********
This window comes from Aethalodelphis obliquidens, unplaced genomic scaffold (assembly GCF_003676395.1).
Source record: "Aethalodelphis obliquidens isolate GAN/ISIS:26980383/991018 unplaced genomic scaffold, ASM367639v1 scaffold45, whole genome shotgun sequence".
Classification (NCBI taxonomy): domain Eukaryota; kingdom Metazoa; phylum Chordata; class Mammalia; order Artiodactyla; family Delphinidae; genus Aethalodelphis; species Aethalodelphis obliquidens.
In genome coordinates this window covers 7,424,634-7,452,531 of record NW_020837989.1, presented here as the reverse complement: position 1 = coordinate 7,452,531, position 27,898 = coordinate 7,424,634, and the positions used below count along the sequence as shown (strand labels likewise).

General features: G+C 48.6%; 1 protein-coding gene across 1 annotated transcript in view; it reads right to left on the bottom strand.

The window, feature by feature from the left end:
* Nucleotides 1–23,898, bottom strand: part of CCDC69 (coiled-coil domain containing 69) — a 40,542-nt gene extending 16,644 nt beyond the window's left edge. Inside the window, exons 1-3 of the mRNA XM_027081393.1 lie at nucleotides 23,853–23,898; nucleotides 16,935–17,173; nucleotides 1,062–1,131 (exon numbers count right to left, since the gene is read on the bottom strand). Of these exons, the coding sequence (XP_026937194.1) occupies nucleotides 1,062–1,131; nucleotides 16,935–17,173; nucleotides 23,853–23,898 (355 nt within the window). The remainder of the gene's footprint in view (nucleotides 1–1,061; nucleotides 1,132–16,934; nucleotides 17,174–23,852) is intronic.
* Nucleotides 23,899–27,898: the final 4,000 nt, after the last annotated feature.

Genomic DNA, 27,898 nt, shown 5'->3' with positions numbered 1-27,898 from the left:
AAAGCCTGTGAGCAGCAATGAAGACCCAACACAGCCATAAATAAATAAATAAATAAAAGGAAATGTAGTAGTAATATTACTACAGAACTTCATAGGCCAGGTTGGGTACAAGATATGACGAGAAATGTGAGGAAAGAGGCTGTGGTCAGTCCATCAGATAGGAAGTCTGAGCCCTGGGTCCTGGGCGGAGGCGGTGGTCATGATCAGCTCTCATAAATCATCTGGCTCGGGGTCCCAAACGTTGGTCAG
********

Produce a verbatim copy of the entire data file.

This window comes from Aethalodelphis obliquidens, unplaced genomic scaffold (assembly GCF_003676395.1).
Source record: "Aethalodelphis obliquidens isolate GAN/ISIS:26980383/991018 unplaced genomic scaffold, ASM367639v1 scaffold45, whole genome shotgun sequence".
Classification (NCBI taxonomy): domain Eukaryota; kingdom Metazoa; phylum Chordata; class Mammalia; order Artiodactyla; family Delphinidae; genus Aethalodelphis; species Aethalodelphis obliquidens.
In genome coordinates this window covers 7,424,634-7,452,531 of record NW_020837989.1, presented here as the reverse complement: position 1 = coordinate 7,452,531, position 27,898 = coordinate 7,424,634, and the positions used below count along the sequence as shown (strand labels likewise).

General features: G+C 48.6%; 1 protein-coding gene across 1 annotated transcript in view; it reads right to left on the bottom strand.

The window, feature by feature from the left end:
* Nucleotides 1–23,898, bottom strand: part of CCDC69 (coiled-coil domain containing 69) — a 40,542-nt gene extending 16,644 nt beyond the window's left edge. Inside the window, exons 1-3 of the mRNA XM_027081393.1 lie at nucleotides 23,853–23,898; nucleotides 16,935–17,173; nucleotides 1,062–1,131 (exon numbers count right to left, since the gene is read on the bottom strand). Of these exons, the coding sequence (XP_026937194.1) occupies nucleotides 1,062–1,131; nucleotides 16,935–17,173; nucleotides 23,853–23,898 (355 nt within the window). The remainder of the gene's footprint in view (nucleotides 1–1,061; nucleotides 1,132–16,934; nucleotides 17,174–23,852) is intronic.
* Nucleotides 23,899–27,898: the final 4,000 nt, after the last annotated feature.

Genomic DNA, 27,898 nt, shown 5'->3' with positions numbered 1-27,898 from the left:
AAAGCCTGTGAGCAGCAATGAAGACCCAACACAGCCATAAATAAATAAATAAATAAAAGGAAATGTAGTAGTAATATTACTACAGAACTTCATAGGCCAGGTTGGGTACAAGATATGACGAGAAATGTGAGGAAAGAGGCTGTGGTCAGTCCATCAGATAGGAAGTCTGAGCCCTGGGTCCTGGGCGGAGGCGGTGGTCATGATCAGCTCTCATAAATCATCTGGCTCGGGGTCCCAAACGTTGGTCAG